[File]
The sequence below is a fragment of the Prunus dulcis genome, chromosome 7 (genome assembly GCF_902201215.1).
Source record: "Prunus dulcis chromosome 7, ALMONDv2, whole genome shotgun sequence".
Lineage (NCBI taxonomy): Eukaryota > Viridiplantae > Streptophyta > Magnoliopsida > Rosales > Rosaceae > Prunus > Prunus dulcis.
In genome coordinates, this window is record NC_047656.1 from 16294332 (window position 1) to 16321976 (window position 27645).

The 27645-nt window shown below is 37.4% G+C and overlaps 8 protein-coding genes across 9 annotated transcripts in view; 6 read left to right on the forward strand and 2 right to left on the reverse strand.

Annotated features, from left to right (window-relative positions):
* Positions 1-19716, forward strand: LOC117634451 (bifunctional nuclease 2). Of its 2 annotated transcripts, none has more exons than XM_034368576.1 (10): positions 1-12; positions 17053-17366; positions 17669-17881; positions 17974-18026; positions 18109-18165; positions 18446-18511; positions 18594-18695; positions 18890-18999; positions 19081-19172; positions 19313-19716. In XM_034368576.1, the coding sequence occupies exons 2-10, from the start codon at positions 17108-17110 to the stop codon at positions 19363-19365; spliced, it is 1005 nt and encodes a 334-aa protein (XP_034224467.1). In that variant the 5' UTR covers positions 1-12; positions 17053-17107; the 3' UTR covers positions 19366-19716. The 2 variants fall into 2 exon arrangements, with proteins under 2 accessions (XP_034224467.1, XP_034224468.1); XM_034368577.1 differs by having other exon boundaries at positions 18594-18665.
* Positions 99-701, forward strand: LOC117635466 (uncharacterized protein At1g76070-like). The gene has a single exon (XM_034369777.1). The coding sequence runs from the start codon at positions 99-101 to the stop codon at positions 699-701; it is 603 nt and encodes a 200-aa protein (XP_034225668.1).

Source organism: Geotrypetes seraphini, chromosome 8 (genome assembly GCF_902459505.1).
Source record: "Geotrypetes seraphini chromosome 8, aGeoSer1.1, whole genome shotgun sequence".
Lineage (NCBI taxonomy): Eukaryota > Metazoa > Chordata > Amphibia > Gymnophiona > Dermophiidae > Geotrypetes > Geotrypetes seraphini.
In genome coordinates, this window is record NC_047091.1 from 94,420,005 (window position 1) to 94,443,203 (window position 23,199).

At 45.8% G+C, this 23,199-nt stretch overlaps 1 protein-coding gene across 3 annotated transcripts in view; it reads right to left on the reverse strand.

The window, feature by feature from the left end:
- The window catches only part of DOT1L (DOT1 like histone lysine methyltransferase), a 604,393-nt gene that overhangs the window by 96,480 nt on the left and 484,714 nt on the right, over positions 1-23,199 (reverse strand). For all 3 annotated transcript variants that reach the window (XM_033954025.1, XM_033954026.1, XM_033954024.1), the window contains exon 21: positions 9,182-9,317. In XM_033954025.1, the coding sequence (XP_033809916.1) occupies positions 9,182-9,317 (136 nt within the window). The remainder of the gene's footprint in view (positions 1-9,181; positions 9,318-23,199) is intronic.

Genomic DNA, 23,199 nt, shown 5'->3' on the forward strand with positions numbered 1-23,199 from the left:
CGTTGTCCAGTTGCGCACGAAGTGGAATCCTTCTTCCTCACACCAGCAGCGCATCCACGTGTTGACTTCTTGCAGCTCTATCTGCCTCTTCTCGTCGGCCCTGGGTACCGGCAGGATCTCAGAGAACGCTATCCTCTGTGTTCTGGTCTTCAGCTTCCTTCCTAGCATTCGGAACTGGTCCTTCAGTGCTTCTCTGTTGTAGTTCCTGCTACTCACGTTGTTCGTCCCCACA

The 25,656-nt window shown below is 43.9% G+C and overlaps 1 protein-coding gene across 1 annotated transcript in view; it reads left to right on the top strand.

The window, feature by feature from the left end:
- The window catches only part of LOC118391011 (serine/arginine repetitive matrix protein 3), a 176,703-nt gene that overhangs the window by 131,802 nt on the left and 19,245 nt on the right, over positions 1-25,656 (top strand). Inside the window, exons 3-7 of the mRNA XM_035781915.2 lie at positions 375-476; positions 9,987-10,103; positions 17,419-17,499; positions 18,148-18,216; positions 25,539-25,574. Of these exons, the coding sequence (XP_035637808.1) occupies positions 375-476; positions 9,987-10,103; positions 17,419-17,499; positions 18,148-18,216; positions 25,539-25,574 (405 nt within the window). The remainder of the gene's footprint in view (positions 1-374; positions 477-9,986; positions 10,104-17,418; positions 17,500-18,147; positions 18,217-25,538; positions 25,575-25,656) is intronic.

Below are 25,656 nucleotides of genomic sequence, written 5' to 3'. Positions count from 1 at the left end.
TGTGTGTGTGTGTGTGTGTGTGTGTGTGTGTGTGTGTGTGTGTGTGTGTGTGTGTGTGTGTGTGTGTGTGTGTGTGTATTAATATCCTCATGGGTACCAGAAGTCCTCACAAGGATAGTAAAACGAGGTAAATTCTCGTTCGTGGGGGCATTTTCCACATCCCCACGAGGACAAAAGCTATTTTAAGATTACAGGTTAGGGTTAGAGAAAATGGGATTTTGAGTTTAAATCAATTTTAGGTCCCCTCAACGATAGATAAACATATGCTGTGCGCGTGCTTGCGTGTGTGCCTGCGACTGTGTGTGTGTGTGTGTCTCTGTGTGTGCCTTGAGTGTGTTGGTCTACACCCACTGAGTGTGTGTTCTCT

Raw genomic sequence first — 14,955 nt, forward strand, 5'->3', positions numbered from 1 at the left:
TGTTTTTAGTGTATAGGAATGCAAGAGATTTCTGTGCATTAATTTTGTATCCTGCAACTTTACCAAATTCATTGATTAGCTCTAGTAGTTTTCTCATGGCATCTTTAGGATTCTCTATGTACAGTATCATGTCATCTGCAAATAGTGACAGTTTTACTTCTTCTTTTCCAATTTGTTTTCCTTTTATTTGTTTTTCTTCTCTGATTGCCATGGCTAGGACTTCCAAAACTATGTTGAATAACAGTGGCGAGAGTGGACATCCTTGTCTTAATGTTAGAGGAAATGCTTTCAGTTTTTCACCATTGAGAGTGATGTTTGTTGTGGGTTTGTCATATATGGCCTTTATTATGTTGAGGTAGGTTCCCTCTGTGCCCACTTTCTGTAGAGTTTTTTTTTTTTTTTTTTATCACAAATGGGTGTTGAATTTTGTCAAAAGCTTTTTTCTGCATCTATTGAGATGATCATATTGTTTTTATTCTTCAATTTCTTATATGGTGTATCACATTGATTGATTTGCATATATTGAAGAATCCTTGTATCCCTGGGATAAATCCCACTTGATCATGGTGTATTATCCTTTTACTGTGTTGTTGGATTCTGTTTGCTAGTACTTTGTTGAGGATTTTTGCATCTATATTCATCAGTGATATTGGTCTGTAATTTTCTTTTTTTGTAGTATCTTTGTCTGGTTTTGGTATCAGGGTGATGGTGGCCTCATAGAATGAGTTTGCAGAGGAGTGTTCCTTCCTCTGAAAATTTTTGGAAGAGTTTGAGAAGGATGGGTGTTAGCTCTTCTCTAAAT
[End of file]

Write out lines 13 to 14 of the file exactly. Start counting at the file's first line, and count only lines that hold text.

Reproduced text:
At 45.8% G+C, this 23,199-nt stretch overlaps 1 protein-coding gene across 3 annotated transcripts in view; it reads right to left on the reverse strand.

The window, feature by feature from the left end: